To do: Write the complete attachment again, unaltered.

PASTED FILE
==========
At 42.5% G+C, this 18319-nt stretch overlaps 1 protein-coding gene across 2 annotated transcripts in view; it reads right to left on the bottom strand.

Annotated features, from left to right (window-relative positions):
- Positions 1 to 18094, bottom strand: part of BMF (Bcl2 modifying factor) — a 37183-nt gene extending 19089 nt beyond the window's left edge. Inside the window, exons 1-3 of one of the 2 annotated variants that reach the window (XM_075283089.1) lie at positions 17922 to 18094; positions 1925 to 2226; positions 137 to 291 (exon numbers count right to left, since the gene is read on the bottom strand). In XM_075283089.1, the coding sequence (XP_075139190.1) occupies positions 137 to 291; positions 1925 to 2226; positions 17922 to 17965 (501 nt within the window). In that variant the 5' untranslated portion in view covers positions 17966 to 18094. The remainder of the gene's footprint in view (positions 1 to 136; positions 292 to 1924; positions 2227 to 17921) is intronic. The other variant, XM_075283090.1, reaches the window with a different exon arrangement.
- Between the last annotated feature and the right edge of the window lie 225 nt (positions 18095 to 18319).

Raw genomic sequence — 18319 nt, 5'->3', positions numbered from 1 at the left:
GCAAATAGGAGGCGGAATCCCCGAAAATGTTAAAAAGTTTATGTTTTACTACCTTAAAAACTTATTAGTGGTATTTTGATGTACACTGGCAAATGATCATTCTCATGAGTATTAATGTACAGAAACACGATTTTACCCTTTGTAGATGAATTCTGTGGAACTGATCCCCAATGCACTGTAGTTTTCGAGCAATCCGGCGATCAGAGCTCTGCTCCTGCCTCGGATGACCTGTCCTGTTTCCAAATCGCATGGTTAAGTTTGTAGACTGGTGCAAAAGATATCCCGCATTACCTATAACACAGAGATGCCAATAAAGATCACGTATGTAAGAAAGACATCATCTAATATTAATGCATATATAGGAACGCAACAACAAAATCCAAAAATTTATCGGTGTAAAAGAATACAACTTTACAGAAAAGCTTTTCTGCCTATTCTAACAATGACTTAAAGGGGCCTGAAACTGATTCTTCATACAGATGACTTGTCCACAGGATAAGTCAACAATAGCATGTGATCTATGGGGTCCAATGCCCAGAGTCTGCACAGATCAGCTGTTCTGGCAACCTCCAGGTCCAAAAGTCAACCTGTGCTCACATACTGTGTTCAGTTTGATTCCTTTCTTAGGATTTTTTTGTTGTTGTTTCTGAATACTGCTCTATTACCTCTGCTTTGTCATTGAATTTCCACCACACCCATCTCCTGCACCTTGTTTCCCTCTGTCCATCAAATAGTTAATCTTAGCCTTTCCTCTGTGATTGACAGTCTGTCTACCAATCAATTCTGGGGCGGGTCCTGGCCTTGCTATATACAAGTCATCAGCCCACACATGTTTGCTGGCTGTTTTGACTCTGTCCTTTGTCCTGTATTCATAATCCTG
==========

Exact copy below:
At 42.5% G+C, this 18319-nt stretch overlaps 1 protein-coding gene across 2 annotated transcripts in view; it reads right to left on the bottom strand.

Annotated features, from left to right (window-relative positions):
- Positions 1 to 18094, bottom strand: part of BMF (Bcl2 modifying factor) — a 37183-nt gene extending 19089 nt beyond the window's left edge. Inside the window, exons 1-3 of one of the 2 annotated variants that reach the window (XM_075283089.1) lie at positions 17922 to 18094; positions 1925 to 2226; positions 137 to 291 (exon numbers count right to left, since the gene is read on the bottom strand). In XM_075283089.1, the coding sequence (XP_075139190.1) occupies positions 137 to 291; positions 1925 to 2226; positions 17922 to 17965 (501 nt within the window). In that variant the 5' untranslated portion in view covers positions 17966 to 18094. The remainder of the gene's footprint in view (positions 1 to 136; positions 292 to 1924; positions 2227 to 17921) is intronic. The other variant, XM_075283090.1, reaches the window with a different exon arrangement.
- Between the last annotated feature and the right edge of the window lie 225 nt (positions 18095 to 18319).

Raw genomic sequence — 18319 nt, 5'->3', positions numbered from 1 at the left:
GCAAATAGGAGGCGGAATCCCCGAAAATGTTAAAAAGTTTATGTTTTACTACCTTAAAAACTTATTAGTGGTATTTTGATGTACACTGGCAAATGATCATTCTCATGAGTATTAATGTACAGAAACACGATTTTACCCTTTGTAGATGAATTCTGTGGAACTGATCCCCAATGCACTGTAGTTTTCGAGCAATCCGGCGATCAGAGCTCTGCTCCTGCCTCGGATGACCTGTCCTGTTTCCAAATCGCATGGTTAAGTTTGTAGACTGGTGCAAAAGATATCCCGCATTACCTATAACACAGAGATGCCAATAAAGATCACGTATGTAAGAAAGACATCATCTAATATTAATGCATATATAGGAACGCAACAACAAAATCCAAAAATTTATCGGTGTAAAAGAATACAACTTTACAGAAAAGCTTTTCTGCCTATTCTAACAATGACTTAAAGGGGCCTGAAACTGATTCTTCATACAGATGACTTGTCCACAGGATAAGTCAACAATAGCATGTGATCTATGGGGTCCAATGCCCAGAGTCTGCACAGATCAGCTGTTCTGGCAACCTCCAGGTCCAAAAGTCAACCTGTGCTCACATACTGTGTTCAGTTTGATTCCTTTCTTAGGATTTTTTTGTTGTTGTTTCTGAATACTGCTCTATTACCTCTGCTTTGTCATTGAATTTCCACCACACCCATCTCCTGCACCTTGTTTCCCTCTGTCCATCAAATAGTTAATCTTAGCCTTTCCTCTGTGATTGACAGTCTGTCTACCAATCAATTCTGGGGCGGGTCCTGGCCTTGCTATATACAAGTCATCAGCCCACACATGTTTGCTGGCTGTTTTGACTCTGTCCTTTGTCCTGTATTCATAATCCTG